The BMW WilliamsF1 Team is hopeful those who are predicting a good result in Monza for it are proved to be correct. On paper the Monza track should suit the FW23 and at the July test Ralf Schumacher recorded the fastest lap. In Belgium Ralf had a...
The BMW WilliamsF1 Team is hopeful those who are predicting a good result in Monza for it are proved to be correct. On paper the Monza track should suit the FW23 and at the July test Ralf Schumacher recorded the fastest lap. In Belgium Ralf had a new chassis and this weekend it is the turn of Juan Pablo Montoya with number eight earmarked for its debut in his hands. To date WilliamsF1 has five victories at the circuit to its name, while Nelson Piquet won there in 1983 during his Championship winnning year in the BMW-powered Brabham. It has been a very good circuit for Ralf as he was fifth in his first Grand Prix there in 1997, and has been on the podium for the past three years. Meanwhile, Juan Pablo only knows the circuit from testing.
“Monza is not too demanding on the drivers, but normally produces interesting races. There are three possibilities to overtake. With a little more luck than in Spa we should look fairly good in Italy, especially as the Monza is a similar track to Hockenheim, so it should suit our car quite well.”
Juan Pablo Montoya
“It is a track very like Hockenheim and we did well there. We should be really quick there, but we will have to see what happens.The most important thing as we have seen in qualifying in Spa is to get the car right. If we get it right we should be very quick. I have only tested there and never raced.”
Sam Michael (Chief Operations Engineer)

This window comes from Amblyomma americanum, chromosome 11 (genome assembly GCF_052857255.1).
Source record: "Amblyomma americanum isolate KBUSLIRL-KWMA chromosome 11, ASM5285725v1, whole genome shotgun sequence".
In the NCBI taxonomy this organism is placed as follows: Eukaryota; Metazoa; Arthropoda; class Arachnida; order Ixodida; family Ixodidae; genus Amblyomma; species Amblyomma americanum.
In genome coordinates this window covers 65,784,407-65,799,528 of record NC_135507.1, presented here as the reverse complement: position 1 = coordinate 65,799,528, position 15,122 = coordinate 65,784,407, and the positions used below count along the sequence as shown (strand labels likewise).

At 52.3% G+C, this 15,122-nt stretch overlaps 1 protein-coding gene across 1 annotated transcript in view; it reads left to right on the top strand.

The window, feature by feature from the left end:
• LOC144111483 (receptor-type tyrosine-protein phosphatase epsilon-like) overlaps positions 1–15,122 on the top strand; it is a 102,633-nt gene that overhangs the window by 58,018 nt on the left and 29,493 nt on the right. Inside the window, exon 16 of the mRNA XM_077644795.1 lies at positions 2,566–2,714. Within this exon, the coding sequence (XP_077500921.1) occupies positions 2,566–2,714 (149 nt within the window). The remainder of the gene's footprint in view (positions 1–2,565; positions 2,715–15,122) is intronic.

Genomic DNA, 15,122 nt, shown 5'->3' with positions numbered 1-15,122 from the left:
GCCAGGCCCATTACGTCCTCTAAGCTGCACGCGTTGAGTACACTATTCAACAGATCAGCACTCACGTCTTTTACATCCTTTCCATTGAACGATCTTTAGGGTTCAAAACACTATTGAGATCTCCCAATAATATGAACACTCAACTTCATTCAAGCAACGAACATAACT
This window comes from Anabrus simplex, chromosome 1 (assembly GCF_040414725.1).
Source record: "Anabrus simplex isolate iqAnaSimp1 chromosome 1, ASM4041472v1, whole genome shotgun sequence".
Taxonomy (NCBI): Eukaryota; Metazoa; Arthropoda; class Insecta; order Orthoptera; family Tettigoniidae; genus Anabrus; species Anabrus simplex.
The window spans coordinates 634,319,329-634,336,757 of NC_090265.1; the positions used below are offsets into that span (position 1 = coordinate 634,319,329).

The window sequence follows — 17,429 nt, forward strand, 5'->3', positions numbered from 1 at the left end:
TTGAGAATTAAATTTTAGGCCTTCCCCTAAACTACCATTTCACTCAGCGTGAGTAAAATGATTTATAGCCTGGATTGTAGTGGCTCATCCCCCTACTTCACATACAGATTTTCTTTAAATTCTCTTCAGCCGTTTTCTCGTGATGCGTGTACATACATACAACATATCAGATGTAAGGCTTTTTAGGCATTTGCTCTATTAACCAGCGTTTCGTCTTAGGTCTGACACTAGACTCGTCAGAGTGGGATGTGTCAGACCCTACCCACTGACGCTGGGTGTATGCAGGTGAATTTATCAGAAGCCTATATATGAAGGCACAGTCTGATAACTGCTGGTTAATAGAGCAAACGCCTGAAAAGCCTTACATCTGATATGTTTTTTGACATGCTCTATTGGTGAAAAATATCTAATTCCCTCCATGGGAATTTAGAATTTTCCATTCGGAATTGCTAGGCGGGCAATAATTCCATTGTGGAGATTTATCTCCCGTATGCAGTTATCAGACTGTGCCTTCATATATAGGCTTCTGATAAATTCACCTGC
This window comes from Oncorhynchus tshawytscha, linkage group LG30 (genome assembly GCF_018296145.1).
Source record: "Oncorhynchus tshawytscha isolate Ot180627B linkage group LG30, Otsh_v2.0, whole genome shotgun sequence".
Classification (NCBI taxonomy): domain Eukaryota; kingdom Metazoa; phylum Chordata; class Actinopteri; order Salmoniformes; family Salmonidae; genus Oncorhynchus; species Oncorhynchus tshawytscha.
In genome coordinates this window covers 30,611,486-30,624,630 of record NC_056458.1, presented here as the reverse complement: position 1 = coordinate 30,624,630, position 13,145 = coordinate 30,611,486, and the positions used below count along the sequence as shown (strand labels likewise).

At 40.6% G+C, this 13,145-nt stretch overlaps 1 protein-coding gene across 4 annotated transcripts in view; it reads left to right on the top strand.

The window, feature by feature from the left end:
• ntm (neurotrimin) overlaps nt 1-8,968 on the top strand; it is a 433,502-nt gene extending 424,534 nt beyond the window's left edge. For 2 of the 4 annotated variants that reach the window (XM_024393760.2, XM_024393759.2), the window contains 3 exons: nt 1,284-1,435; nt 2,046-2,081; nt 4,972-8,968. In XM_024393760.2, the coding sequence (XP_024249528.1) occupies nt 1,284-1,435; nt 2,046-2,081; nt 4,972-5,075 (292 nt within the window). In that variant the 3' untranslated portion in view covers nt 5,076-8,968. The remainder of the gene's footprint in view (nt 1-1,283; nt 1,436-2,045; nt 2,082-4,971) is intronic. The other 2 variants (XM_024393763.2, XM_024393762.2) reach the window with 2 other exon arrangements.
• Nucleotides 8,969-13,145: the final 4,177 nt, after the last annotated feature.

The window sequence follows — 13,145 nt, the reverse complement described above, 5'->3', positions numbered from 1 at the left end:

“Monza is a very low-downforce circuit with a similar top speed to Hockenheim. The four high-speed corners mean the tyres are usually harder compound. Its other main features are chicanes and low braking distances. The mechanical set-up has to be a compromise between a stable car in high speed and being competitive over the curbs at the chicanes. At the last test we were happy with the performance of the tyre compounds and constructions that Michelin developed with us. This is a critical circuit for tyre safety and we put a lot of time into testing the reliability of the tyre casing. With the low wing levels and good engine power this is the easiest circuit on which to overtake. Depending on our qualifying position, this may be the key to our pit-stop strategy on race day.”
Dr. Mario Theissen (BMW Motorsport Director)
“In Spa by being first and second in qualifying we have shown what we can achieve if everything goes well. But on race day it became obvious the team is making far too many mistakes to be fighting at the top of the championship. A positive point is we can learn easily from obvious mistakes. We are using the time between the races to do this. We are preparing for Monza by testing in Magny-Cours and carrying out development work in Munich. We are looking forward very much to the Monza circuit, because it should suit our chassis and engine package. Of course it is our target to finish the European season with a very good result.”
This year’s race will be the 52nd Italian Grand Prix and as only the 1980 event, which was held in Imola, is the sole one not held at Monza, more Grands Prix have been held there than at any other single circuit. The Italian Grand Prix in Monza is obviously a mecca for the Italian fans, better known as the Tifosi, as they can see their heroes, the Ferrari drivers, at close quarters. Last year they were not disappointed with Michael Schumacher winning from pole. This year they will have the chance to welcome the newly crowned World Champions.
The Monza circuit is in a Royal Park at the edge of the town, which itself is a suburb of Milan.Over the years numerous changes have been made to the circuit and for last year the first chicane was dramatically re-profiled, while minor changes were made to the chicane after Curva Grande.Originally the circuit had very steep banking and some of this can still be witnessed only a few hundred yards from the pits.
The circuit is 3.600 miles (5.793 km) long and the 53 lap race will be 190.614 miles (306.764 km) long.The race will start at 14.00 local time (12.00 GMT) on Sunday, 16th September. The lap record was set last year by second-place Mika Hakkinen in his McLaren with a time of 1m 25.595s (151.394mph/243.645km/h), while the race was won by Michael Schumacher in his Ferrari. This average speed makes Monza the fastest track on the current Grand Prix calendar by about 5mph.